We’re building a new UNICEF.org.
As we swap out old for new, pages will be in transition. Thanks for your patience – please keep coming back to see the improvements.

Press centre

International Year of Sanitation 2008

© UNICEF/ HQ99-0958/Jim Holmes
EAST TIMOR: A woman bathes her girl toddler at an outdoor pump in a destroyed neighbourhood of Dili, capital of East Timor, a little more than a week after the arrival of the INTERFET peacekeeping forces.
1 January 2008 - 2.6 billion people - nearly half of humanity – do not have access to a clean and safe toilet. Those who make up this shocking total live in towns and crowded rural environments, and are confronted by squalor, including human faeces, flies, and other disease-carrying agents, on a daily basis. Without a household water tap and washing facilities, they struggle to keep themselves and their children clean.

Human excreta is the essence of the sanitation challenge. Without adequate sanitation facilities to safely contain and dispose of human faeces, a community, especially its women and children, are put at risk and it’s people locked in an endless cycle of poverty.

The Millennium Development Goals (MDGs) recognise that sustainable access to improved sanitation is fundamental to human rights, health and dignity. MDG 7, aims to halve the proportion of the world’s population without sustainable access to improved sanitation by 2015. At the current rate, the world will not reach the 2015 target until 2026. Resources needed to tackle the global sanitation crisis have not been forthcoming because sanitation is hard to talk about and often considered a dirty word, but the reality is poor sanitation is deadly. Inadequate water and sanitation often results in:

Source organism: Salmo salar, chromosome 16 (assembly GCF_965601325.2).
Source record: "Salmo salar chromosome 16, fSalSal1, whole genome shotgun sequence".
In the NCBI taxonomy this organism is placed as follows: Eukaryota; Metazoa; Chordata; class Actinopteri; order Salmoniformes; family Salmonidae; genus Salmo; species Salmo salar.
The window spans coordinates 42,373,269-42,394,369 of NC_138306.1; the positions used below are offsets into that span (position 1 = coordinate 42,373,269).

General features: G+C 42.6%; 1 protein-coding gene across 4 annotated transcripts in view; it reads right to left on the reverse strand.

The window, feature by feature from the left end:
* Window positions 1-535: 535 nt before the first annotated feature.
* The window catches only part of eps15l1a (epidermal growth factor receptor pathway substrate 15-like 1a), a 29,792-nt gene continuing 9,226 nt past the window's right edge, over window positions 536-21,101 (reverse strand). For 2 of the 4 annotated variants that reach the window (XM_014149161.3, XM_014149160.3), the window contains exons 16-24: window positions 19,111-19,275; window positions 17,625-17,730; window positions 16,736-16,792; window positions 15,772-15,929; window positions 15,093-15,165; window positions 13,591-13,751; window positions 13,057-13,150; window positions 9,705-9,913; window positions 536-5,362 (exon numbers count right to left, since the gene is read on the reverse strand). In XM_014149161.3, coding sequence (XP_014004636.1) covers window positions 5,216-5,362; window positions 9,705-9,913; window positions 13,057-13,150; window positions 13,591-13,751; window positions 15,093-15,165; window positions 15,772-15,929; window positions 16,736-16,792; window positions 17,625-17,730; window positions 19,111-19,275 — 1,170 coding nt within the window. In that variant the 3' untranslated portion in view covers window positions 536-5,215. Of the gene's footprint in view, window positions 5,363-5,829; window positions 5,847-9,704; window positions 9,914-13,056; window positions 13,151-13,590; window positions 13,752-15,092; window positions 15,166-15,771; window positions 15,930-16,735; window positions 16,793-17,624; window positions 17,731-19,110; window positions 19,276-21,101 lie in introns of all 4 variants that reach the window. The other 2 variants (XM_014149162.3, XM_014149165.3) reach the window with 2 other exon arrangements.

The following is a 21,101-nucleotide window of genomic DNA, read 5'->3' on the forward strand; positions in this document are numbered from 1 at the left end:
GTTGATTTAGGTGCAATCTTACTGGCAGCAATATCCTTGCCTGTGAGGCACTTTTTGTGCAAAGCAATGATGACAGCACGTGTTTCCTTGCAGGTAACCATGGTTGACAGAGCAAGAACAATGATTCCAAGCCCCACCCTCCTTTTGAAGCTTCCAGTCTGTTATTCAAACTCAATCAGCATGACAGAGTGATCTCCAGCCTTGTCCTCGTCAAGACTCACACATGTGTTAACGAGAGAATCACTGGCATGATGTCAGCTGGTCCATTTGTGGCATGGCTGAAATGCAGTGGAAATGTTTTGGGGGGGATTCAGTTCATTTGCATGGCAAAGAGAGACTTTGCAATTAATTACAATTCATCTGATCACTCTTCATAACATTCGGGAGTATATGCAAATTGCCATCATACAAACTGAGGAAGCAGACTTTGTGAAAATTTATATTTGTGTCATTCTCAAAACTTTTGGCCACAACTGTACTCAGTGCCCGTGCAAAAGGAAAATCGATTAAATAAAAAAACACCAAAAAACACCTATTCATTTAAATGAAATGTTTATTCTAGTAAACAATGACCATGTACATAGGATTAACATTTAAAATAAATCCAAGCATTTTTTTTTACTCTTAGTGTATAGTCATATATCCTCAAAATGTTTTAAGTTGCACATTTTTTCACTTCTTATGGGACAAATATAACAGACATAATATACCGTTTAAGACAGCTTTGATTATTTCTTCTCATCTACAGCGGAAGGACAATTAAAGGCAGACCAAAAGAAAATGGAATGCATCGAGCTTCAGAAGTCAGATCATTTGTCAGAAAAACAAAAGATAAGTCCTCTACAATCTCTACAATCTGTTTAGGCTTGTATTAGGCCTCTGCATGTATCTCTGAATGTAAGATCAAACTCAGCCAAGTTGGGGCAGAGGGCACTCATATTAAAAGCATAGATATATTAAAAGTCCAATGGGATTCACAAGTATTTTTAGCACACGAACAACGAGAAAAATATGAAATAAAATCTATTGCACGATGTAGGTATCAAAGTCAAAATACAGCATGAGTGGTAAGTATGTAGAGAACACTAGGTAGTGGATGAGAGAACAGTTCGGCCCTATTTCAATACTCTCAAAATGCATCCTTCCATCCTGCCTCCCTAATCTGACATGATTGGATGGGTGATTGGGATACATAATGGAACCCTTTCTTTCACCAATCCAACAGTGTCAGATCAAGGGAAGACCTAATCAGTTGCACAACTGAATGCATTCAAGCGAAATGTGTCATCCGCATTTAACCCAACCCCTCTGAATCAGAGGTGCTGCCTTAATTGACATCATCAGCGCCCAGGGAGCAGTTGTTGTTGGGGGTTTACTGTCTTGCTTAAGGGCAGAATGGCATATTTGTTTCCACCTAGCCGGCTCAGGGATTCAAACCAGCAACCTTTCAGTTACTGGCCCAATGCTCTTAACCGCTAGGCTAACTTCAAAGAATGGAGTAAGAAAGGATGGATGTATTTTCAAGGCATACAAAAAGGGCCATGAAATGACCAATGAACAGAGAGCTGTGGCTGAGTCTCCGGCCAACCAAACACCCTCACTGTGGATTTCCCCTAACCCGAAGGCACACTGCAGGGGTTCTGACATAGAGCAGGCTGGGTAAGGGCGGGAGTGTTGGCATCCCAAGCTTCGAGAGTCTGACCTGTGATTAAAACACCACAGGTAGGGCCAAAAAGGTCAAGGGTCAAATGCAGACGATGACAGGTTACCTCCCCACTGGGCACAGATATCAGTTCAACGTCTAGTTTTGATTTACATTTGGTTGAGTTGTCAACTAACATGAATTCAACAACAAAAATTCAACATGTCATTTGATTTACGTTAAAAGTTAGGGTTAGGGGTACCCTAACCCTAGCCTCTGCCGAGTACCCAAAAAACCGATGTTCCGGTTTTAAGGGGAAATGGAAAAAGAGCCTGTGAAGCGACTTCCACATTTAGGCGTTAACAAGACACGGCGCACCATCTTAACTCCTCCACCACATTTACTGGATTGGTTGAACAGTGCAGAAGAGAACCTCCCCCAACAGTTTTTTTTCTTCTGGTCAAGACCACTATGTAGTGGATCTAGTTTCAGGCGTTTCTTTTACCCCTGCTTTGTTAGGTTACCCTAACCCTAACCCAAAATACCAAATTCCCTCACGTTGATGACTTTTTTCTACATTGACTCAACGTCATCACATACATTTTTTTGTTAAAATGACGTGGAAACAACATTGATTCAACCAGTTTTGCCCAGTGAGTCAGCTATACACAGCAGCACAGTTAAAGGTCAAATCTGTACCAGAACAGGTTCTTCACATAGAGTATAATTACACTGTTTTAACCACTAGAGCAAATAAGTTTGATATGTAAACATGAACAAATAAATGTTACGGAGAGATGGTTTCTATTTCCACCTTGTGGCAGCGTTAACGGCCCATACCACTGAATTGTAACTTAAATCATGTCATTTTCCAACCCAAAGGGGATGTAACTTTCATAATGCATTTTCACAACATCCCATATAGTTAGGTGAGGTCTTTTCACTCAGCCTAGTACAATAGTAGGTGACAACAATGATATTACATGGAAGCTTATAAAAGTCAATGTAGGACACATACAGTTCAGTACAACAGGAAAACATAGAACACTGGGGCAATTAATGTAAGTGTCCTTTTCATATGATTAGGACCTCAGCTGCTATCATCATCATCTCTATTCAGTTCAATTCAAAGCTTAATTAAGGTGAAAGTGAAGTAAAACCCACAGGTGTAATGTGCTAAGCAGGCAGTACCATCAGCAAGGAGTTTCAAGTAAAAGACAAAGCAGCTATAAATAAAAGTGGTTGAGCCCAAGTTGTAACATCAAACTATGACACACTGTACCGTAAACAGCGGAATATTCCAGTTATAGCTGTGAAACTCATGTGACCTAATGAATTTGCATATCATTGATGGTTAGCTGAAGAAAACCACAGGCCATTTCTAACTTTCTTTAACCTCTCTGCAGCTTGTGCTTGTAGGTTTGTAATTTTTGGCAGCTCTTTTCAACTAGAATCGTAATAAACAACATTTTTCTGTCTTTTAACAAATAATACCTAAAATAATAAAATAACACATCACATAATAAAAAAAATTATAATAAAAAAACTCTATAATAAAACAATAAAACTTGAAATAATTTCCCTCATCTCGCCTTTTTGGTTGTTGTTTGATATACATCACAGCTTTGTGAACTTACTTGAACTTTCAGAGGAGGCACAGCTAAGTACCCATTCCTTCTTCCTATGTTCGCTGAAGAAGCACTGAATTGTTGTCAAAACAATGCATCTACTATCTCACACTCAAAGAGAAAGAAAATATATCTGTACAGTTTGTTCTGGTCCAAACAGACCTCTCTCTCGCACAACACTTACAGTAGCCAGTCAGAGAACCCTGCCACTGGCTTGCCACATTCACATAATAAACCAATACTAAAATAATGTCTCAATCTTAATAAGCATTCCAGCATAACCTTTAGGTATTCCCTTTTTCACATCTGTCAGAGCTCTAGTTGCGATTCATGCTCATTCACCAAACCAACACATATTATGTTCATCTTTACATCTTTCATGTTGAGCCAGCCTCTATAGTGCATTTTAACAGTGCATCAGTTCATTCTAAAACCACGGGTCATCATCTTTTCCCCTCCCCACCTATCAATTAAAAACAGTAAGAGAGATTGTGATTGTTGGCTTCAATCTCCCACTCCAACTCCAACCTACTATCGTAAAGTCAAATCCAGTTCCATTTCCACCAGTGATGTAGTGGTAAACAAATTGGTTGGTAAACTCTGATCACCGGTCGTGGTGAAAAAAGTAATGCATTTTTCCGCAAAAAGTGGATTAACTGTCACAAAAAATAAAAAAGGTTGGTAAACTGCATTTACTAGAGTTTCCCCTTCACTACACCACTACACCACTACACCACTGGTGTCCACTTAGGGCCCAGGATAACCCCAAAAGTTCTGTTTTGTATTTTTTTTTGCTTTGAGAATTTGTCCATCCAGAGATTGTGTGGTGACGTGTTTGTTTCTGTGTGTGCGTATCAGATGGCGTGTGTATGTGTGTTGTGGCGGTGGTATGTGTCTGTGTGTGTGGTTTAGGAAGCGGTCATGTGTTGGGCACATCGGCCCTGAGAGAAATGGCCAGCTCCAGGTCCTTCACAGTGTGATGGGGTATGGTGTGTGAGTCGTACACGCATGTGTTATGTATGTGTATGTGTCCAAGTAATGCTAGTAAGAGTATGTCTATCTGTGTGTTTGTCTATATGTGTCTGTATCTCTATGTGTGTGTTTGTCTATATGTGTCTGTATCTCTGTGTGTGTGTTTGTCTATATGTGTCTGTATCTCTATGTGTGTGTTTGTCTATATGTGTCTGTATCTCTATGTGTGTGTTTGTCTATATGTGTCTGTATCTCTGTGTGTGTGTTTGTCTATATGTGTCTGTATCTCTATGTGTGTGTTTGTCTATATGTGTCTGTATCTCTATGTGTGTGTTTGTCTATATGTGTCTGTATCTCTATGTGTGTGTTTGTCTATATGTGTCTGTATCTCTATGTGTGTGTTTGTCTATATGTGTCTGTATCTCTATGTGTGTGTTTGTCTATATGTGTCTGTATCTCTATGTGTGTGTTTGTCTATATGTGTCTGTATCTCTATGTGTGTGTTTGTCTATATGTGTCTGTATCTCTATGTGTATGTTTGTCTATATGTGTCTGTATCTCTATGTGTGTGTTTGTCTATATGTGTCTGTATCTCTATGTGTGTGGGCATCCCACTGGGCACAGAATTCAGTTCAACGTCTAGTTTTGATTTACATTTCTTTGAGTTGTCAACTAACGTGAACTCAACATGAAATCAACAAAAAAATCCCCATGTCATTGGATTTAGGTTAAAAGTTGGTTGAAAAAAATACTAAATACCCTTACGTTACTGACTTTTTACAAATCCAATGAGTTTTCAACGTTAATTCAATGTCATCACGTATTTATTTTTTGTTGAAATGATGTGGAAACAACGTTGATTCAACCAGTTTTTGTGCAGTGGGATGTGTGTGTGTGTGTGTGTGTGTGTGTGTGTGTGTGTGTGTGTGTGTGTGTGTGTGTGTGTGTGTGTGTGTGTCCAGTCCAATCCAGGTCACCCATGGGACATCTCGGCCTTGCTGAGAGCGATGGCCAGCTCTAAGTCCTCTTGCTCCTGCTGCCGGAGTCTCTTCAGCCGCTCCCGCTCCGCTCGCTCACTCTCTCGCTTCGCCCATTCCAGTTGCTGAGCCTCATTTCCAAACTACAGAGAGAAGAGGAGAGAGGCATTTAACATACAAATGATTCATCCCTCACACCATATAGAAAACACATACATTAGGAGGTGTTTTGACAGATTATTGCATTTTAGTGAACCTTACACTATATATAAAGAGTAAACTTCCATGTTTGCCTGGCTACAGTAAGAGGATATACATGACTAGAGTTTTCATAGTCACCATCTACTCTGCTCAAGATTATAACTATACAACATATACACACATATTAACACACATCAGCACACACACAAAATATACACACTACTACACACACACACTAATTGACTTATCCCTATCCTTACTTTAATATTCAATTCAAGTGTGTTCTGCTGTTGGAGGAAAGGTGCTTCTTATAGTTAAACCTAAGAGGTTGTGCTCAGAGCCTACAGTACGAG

• widespread damage to human health and child survival;
• social misery especially for women, the elderly and infirm;
• depressed economic productivity and human development;
• pollution to the living environment and water resources, soil and food.

To put the global community on track to reach the sanitation target, the General Assembly (GA) declared 2008 the International Year of Sanitation (IYS). The United Nations Department of Economic and Social Affairs (UNDESA) is the lead coordinating body for IYS, working in close collaboration with the UN-Water Task Force on Sanitation, which consists of UNICEF, the United Nations Secretary-General’s Advisory Board on Water and Sanitation (UNSGAB), State Governments, NGOs, the private sector and academia.

IYS is expected to position the issue of sanitation more prominently on the global agenda by raising it’s profile with politicians, civil society, the general public and the media. IYS will focus on the need to take immediate, effective action in order to boost the rate at which access to sanitation is achieved and to meet the MDG target.

Related Press Releases and News Notes:

1 January 2008 - UNICEF welcomes International Year of Sanitation 2008

6 December 2007 - Netherlands donates US $41 million for safe water and Sanitation in Kenya

13 November, 2007 - In Latin America 103 million people are lacking access to basic sanitation

23 July 2007 - UNICEF provides water quality testing equipment to the Liberian government

20 July 2007 - Water and sanitation to be provided to thousands of displaced children in Eastern Chad

7 May 2007 - Addressing the global sanitation crisis

 22 March 2007 - UNICEF highlights water scarcity on World Water Day



Related links

New enhanced search